Brand Trust Dominates IRA Rollover Decision

Fees are often thought of as the prevailing factor in most retirement investment decisions, but new research suggests the destination of an IRA rollover is determined by more subtle considerations. 

The latest “Cogent Reports: DC Participant Planscape” analysis published by Market Strategies International suggests brand trust strongly outweighs all other factors involved in the individual retirement account (IRA) rollover selection process—even fees and investment performance.

The study found that “trustworthiness is the No. 1 factor across all generations for defined contribution (DC) plan participants when considering where to invest their former DC plan assets.” In fact, brand trust becomes more important as participants age, underscoring the need for providers to foster deep relationships over time, the report suggests.

“The concept of brand trust is particularly riveting because it signals both a massive opportunity—and threat—to financial services providers,” says Sonia Sharigian, senior product manager and report author at Market Strategies. “When rollover triggers like a job change or a desire to consolidate assets arise, firms that have successfully built long-term brand loyalty will be well positioned for future asset retention, while providers that have not cultivated a sense of trust and loyalty among their current or former plan participants will be at a sizable disadvantage to keep those assets in-house.”

According to the study, “It’s a brand I trust” is cited by one-third (35%) of plan participants likely to open a rollover IRA in the next 12 months when they’re asked for the primary reason they would select a particular firm—nearly 50 percentage points higher than the next-leading factor, “It’s my current plan provider,” reported by one-quarter (24%) of participants.

The study also points to brand reputation, financial stability, low fees, easy rollover process, service and support, and investment performance as “secondary influencers in rollover IRA provider selection.”

“For years we have seen fees and investment performance serve as a leading factor in the rollover decision for investors,” adds Linda York, senior vice president at Market Strategies. “We are finding that trust is increasingly a larger factor in the decision-making process—which is likely fostered by some of the missteps that have not put the investor first for a number of asset managers over the past few years.”

NEXT: Impact of the fiduciary rule on IRAs

According to the report, providers highly associated with the brand attribute “is trustworthy” include Fidelity, USAA, Vanguard, Wells Fargo and American Funds, “a notable achievement considering these companies earned top 10 rankings for rollover provider consideration for the second year in a row.” Other firms mentioned by name include TIAA, Empower Retirement, Charles Schwab, Thrivent, and J.P. Morgan Chase.

As the report and other recent research shows, IRA providers and their adviser-distributors are hard at work assessing how the Department of Labor (DOL) fiduciary rule reform may impact their work. To put it simply, under the new rule, if a participant takes advice and rolls over a distribution to an IRA, and an adviser will then earn a fee in the IRA that he or she would not have earned but for the recommendation, that fee constitutes a prohibited transaction. This is because the adviser, in the eyes of the DOL rulemaking, used his or her fiduciary status to trigger additional compensation.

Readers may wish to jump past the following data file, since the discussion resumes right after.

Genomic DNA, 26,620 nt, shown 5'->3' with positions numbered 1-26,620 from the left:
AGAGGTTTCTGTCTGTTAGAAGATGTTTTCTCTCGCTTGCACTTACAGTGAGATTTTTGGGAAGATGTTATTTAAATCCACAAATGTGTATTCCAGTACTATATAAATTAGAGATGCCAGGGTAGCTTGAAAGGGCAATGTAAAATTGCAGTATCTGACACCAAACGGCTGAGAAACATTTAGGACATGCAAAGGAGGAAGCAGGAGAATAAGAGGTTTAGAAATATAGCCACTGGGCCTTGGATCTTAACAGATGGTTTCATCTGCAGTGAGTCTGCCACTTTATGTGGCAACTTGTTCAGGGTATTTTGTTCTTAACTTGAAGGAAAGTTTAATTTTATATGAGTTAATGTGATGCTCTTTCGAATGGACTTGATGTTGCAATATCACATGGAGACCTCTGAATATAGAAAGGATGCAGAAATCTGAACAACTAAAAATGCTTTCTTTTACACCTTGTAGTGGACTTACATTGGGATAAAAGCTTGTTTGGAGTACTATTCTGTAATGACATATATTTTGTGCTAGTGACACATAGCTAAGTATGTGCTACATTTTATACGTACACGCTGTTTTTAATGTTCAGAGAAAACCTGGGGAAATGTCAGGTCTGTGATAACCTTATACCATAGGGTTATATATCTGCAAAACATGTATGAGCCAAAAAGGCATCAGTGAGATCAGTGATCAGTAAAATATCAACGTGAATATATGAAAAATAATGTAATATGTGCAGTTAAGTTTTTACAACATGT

The good news is that there is an exemption from the prohibited transaction—the best interest contract (BIC) exemption for level-fee fiduciaries. To qualify for this exemption, the firm and any affiliates it may have would need to receive a level fee, such as a percentage of assets or a specific dollar fee, disclosed in advance. The firm and adviser would also need to acknowledge fiduciary status in writing; abide by “impartial conduct” requirements; and, if the transaction is a rollover from a plan to an IRA, document why making it is in the participant’s best interest.

If one is not a level-fee fiduciary for the IRA, the adviser then needs to satisfy even stricter BIC exemption requirements. These additional requirements include adoption of extensive disclosures and warranties as well as policies and procedures to identify and mitigate conflicts of interest. Also, if the recommendation is to invest in an IRA, the firm would need to agree that both it and the adviser will adhere to these standards in a contract that is enforceable by the IRA owner.

These requirements will undoubtedly increase the complexity of the rollover sales and service process from the providers' perspective, the research concludes, but they should also be encouraged by the sizable demand that will persist for rollovers for years to come, given the accelerating retirement of the Baby Boomer generation. It's an environment in which innovative thinking and brand trustworthiness will help firms thrive.

More information on Cogent Reports research from Market Strategies International is available here.